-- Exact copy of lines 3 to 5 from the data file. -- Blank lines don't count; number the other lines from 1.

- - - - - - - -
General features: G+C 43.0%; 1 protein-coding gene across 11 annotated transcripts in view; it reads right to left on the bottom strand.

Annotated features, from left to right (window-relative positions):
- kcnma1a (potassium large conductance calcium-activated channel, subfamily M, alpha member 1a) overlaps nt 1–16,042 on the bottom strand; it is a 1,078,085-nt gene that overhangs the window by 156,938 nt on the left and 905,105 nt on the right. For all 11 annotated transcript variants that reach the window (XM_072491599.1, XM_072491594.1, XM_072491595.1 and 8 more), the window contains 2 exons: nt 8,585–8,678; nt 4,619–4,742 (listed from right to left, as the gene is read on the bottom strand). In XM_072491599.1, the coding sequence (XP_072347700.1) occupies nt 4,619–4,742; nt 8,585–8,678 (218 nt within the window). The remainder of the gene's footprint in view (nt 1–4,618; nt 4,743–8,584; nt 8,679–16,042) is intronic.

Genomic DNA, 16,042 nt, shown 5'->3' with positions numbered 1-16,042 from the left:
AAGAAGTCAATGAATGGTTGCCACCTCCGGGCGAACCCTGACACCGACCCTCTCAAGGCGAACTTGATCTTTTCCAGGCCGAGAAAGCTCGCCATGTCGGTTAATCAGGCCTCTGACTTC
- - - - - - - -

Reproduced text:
- kcnma1a (potassium large conductance calcium-activated channel, subfamily M, alpha member 1a) overlaps nt 1–16,042 on the bottom strand; it is a 1,078,085-nt gene that overhangs the window by 156,938 nt on the left and 905,105 nt on the right. For all 11 annotated transcript variants that reach the window (XM_072491599.1, XM_072491594.1, XM_072491595.1 and 8 more), the window contains 2 exons: nt 8,585–8,678; nt 4,619–4,742 (listed from right to left, as the gene is read on the bottom strand). In XM_072491599.1, the coding sequence (XP_072347700.1) occupies nt 4,619–4,742; nt 8,585–8,678 (218 nt within the window). The remainder of the gene's footprint in view (nt 1–4,618; nt 4,743–8,584; nt 8,679–16,042) is intronic.

Genomic DNA, 16,042 nt, shown 5'->3' with positions numbered 1-16,042 from the left:
AAGAAGTCAATGAATGGTTGCCACCTCCGGGCGAACCCTGACACCGACCCTCTCAAGGCGAACTTGATCTTTTCCAGGCCGAGAAAGCTCGCCATGTCGGTTAATCAGGCCTCTGACTTC